She continues with fidelity, “There are more applicants for the ninth judicial district than for any of the other of the seats and this is the reason why. They feel that their voices have not been heard. They feel that their opportunities for input has not been invited. They feel that there is a misunderstanding between what the schools are able to do and what they want to do as a community for their children and what is being imposed on them.”
“This whole issue of common core learning standards has gone awry. The issue is not the common core learning standards. That’s become part of the conversation because of the package. The package that came through, all at once, standards, testing, teacher evaluation, accountability. No conversations. No invitation to discussion. Just imposed.”
“I support the moral intent of the common core standards. The decision to implement it, the way it was implemented, was a flawed decision and it just belies common sense. And had they just invited us into the conversation, the boots on the ground, that’s what I call superintendents, maybe we could have helped them to understand what they were about to encounter.”
“The tests themselves are not reliable, they’re not valid. And may I point out that one moment in time does not define who you are.”
She quotes Loni Guinier’s term testocracy – “We are defining people, not on the nature of their character or their contributions, but on their test scores. And that’s a pretty scarey notion particularly if you took the test on the wrong day and your performance is not necessarily the right performance.”
On teacher evaluation, “If it’s been proven to be flawed, and if the Governor doesn’t think that it yield the right results, if he thinks it’s baloney, then why is he introducing it again with even greater emphasis on test scores? And I will leave it at that. It doesn’t seem to resonate.”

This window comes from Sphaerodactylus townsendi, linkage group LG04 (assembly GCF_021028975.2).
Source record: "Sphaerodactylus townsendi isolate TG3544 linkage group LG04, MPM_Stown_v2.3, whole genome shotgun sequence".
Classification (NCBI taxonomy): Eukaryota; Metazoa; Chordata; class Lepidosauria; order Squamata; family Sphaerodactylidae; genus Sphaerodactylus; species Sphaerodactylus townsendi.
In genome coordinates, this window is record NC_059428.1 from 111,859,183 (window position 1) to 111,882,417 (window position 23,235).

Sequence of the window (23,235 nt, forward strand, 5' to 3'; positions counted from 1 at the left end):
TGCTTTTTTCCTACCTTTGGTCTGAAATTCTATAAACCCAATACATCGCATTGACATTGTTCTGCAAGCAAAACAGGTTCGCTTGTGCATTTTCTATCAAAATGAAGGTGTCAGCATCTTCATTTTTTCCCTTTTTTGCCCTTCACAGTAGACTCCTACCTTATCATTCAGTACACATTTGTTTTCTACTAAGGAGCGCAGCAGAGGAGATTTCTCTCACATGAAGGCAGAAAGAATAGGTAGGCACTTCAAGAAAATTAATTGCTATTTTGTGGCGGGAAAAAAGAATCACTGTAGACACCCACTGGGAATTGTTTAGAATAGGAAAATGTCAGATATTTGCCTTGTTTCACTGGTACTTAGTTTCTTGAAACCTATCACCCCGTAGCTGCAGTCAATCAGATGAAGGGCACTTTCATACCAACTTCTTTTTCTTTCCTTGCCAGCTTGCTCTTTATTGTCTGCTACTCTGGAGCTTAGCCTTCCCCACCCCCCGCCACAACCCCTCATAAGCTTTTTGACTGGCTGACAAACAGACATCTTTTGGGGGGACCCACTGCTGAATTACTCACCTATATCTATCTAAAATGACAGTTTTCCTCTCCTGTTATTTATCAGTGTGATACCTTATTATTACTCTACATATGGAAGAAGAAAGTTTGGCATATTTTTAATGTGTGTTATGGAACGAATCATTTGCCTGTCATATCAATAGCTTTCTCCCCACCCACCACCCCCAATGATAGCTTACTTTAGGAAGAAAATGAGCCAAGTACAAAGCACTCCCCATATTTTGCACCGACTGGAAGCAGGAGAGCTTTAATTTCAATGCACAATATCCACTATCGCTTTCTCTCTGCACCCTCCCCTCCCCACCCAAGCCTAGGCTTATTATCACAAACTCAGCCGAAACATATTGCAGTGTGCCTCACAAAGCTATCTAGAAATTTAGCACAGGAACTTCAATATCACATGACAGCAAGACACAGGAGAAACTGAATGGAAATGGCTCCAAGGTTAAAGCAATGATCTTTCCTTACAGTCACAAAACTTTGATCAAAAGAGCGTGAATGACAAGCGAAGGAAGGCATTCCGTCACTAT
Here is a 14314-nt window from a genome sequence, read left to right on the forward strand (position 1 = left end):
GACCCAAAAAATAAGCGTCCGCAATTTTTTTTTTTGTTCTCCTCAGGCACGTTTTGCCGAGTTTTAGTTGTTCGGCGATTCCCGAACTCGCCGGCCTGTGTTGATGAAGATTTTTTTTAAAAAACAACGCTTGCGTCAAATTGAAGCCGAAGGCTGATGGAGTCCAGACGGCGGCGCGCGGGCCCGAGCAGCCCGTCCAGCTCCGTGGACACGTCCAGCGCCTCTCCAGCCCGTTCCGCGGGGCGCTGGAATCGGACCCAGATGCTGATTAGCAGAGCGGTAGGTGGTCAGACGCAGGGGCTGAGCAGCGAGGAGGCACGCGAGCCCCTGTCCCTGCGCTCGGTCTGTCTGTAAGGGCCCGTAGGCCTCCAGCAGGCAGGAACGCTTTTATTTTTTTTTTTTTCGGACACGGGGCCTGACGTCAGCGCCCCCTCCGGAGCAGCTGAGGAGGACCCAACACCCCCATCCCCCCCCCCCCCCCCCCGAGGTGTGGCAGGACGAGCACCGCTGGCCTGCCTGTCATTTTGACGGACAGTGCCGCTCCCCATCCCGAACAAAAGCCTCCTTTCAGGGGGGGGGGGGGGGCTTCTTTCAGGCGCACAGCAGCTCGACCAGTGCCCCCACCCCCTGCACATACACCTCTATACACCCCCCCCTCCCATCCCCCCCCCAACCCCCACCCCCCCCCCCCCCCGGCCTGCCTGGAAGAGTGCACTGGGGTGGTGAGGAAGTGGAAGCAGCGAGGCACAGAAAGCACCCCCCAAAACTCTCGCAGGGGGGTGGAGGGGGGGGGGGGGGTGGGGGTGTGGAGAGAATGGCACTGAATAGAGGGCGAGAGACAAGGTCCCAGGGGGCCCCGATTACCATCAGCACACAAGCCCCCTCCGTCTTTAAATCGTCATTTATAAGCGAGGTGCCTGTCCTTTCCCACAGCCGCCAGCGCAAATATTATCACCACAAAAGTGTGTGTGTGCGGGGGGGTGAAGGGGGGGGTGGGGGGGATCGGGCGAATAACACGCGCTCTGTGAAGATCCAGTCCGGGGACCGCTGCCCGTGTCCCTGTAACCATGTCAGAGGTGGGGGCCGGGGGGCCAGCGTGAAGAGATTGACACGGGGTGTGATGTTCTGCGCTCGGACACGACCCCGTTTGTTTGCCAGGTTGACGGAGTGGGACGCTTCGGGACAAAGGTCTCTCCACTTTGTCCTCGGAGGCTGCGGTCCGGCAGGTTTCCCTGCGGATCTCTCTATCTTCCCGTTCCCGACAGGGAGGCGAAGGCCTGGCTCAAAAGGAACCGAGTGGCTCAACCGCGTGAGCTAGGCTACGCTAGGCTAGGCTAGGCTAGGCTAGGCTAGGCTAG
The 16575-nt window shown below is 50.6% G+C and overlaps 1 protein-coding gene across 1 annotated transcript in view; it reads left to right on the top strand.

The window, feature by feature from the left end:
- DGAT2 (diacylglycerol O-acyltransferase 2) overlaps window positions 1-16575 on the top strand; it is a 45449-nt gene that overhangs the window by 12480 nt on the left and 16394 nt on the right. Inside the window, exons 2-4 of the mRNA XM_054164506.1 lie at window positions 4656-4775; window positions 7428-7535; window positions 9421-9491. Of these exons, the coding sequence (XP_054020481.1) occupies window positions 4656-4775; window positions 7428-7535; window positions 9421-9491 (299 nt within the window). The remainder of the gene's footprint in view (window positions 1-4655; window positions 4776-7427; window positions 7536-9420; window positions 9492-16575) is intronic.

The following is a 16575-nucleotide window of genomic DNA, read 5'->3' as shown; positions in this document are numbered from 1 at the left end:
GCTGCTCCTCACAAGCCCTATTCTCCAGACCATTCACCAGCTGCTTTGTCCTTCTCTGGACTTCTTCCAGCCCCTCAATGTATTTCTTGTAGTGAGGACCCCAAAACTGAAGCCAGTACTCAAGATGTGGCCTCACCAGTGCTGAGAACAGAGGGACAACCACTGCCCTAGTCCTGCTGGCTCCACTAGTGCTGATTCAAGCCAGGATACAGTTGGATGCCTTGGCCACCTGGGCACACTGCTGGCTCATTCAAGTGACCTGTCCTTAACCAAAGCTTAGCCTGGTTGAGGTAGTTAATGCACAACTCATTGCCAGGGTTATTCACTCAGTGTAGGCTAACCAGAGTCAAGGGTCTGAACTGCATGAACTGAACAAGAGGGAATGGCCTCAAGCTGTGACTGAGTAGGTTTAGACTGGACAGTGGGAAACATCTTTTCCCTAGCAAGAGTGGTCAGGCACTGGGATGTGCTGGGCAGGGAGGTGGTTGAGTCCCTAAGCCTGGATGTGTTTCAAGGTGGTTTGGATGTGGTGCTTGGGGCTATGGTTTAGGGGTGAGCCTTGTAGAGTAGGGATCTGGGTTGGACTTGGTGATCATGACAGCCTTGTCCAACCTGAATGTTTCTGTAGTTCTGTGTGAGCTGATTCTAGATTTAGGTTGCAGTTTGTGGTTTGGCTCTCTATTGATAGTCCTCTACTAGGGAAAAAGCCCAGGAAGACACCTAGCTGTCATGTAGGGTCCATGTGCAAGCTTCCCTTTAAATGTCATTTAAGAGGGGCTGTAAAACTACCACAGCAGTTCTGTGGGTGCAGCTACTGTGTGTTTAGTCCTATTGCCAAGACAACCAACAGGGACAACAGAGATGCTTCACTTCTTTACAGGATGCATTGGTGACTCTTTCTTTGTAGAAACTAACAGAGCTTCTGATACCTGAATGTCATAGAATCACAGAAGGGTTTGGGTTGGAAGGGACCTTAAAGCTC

The arts – “The arts become the glue that tie us together to the remainder of the planet. It doesn’t matter what talent a student has, whether it’s playing a sport or playing a musical instrument, or dancing, or creative art. They’re less important than the feelings of joy and competence and accomplishment that result in the development of one’s unique talents.”
In a compelling moment during the interview Ms. Johnson revealed, “I’m a project kid, grew up in a housing project and made my way into the middle class.” This amazing woman comes from humble beginnings. While educational policy is being dictated by bureaucrats that were born with a silver spoon in their mouth, Ms. Johnson is a refreshing breath of fresh air with unique experiences qualifying her with resounding validity for the monumental task of “meaningful purposeful change” to our broken educational system. She gets it.
You can watch Judith Johnson’s interview here.
by Mark Hegenauer
You can follow me on Twitter – @Chessmanmark or subscribe to this blog at chessmanmark.wordpress.com
Catch up these previous entries.
Toxic Cultures April 29, 2015
The Exploitation of Your Child April 27, 2015
It’s Time For the Pendulum to Swing April 24, 2015
You Can’t Beat City Hall April 18, 2015
A Revolution is Growing April 11, 2015
Dear New York State Legislator April 7, 2015
Political Pawns April 1, 2015
NYS Common Core Tests Are Wrong For Our Children March 30, 2015